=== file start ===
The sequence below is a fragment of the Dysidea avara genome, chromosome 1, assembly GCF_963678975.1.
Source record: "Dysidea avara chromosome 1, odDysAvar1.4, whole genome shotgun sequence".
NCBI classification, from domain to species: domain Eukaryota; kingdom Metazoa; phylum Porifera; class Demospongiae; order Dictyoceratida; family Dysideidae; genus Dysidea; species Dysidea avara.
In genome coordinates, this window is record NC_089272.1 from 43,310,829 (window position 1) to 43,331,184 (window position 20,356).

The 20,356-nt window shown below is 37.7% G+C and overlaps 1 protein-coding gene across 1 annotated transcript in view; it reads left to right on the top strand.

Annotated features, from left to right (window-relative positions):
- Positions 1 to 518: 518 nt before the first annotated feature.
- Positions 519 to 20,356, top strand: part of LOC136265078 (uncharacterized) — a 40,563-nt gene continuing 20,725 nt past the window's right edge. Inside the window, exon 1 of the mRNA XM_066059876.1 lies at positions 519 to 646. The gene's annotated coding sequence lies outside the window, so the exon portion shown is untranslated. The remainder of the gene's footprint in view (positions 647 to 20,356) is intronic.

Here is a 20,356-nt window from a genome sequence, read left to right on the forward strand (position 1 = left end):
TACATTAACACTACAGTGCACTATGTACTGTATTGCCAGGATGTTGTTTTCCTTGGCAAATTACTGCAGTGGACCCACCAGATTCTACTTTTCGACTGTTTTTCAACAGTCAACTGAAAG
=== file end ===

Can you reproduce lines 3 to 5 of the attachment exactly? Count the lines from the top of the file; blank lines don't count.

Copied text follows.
NCBI classification, from domain to species: domain Eukaryota; kingdom Metazoa; phylum Porifera; class Demospongiae; order Dictyoceratida; family Dysideidae; genus Dysidea; species Dysidea avara.
In genome coordinates, this window is record NC_089272.1 from 43,310,829 (window position 1) to 43,331,184 (window position 20,356).

The 20,356-nt window shown below is 37.7% G+C and overlaps 1 protein-coding gene across 1 annotated transcript in view; it reads left to right on the top strand.